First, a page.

Monuments Historiques


Monuments Historiques - The French system of listing Landmark Properties

Buildings of architectural quality or historic interest, usually built in the 18th century or before - Châteaux, Abbeys, Town Houses (Hôtel Particuliers), industrial buildings and churches - may be protected as 'Monuments Historiques'. The most important edifices are 'Classés', and those of lesser importance are 'Inscrit' (listed). Many of the publicly owned Monuments were automatically listed by the authorities who maintained them, but a smaller number, approximately 3,000, are properties, principally Châteaux, Manor Houses, fortified Farms, or Town Houses, which are in private ownership.

The listing of these beautiful buildings was started by Prosper Mérimée at the end of the 19th Century, and often it was at the request of the owners themselves. In some cases, houses which merited protection slipped the net as the owners did not want it, and subsequent owners were, and still are, obliged to ask for this process to be undertaken to ensure the protection of their monument. The immediate environment around a 'Monument Historique' can also benefit from the listing of a property. All land within 500 metres will usually fall into the protected zone, meaning that if any building work is envisaged, it must have approval from the 'Architecte des Bâtiments de France'.

      

To be the owner of a house which is 'Classé or Inscrit M.H.' ensures that it is of high architectural quality, or that there are parts of it which merit protection because of the quality of the design, or of its unusual, sometimes unique, features. The 'M.H.' status gives certain privileges, including fiscal advantages which enable the maintenance costs and restoration work undertaken to be paid for from pre-tax income, and technical aid from the 'Architecte des Bâtiments de France' (a civil servant) or the 'Architecte en Chef des Monuments Historiques' (an architect in private practice, appointed as such, and consequently being entitled to charge fees to the owners.)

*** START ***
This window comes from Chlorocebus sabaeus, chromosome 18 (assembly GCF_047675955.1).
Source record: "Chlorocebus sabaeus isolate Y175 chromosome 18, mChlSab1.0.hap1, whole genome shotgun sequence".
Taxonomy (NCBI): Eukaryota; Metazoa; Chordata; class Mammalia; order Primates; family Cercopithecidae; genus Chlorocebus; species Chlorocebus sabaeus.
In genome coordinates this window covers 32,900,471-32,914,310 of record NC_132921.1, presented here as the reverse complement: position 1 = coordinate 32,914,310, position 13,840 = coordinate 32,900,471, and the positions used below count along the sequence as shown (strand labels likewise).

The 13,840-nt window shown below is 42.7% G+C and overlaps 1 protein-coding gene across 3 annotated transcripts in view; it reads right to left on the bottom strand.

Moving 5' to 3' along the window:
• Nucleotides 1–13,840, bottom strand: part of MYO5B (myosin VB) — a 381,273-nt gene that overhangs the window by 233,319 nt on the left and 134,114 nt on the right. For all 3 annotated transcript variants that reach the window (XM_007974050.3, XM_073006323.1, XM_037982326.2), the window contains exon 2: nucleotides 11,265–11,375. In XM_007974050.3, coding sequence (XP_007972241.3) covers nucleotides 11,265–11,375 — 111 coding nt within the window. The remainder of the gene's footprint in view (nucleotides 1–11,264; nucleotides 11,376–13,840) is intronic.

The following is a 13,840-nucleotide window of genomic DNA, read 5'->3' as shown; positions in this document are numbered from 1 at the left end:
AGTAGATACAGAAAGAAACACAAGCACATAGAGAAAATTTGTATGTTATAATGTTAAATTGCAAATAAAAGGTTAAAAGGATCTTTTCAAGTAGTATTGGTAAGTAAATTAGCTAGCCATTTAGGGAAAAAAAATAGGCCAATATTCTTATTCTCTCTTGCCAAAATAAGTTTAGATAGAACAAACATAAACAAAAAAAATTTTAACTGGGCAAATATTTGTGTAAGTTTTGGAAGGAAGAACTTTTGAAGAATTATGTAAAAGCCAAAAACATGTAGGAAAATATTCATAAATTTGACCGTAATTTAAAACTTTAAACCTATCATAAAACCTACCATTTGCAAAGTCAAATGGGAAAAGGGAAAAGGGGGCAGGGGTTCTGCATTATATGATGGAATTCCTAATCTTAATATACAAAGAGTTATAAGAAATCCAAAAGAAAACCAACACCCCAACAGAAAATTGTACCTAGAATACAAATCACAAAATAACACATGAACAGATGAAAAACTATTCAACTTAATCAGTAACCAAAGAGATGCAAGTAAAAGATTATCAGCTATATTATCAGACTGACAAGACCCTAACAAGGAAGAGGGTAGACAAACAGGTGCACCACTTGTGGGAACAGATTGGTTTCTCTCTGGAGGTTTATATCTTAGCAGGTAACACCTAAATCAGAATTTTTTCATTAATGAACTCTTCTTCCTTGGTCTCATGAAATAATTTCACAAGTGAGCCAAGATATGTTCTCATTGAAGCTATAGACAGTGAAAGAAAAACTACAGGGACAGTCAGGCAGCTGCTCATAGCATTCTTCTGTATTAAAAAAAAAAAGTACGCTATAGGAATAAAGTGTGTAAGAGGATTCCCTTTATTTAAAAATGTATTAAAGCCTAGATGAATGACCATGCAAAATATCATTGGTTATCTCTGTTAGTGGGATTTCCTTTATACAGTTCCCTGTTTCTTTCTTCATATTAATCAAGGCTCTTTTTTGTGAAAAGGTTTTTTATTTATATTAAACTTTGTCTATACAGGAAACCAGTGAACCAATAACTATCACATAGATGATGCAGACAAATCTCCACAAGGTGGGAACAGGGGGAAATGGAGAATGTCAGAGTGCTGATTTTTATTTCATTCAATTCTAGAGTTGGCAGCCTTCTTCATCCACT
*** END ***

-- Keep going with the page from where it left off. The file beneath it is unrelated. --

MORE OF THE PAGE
If a subsidy is granted for a restoration project on a listed Château, the costs borne by the owners are 100% tax deductable. That is to say, with an income of 100, if 10 is spent on a restoration project, tax is only paid on 90% of the total income. Likewise, if the Château is 'Monument Historique', 100% of maintenance costs, staff salaries and general expenditure is deductable if the property is open to the public, but only 50% can be deducted if the Château is closed to visits.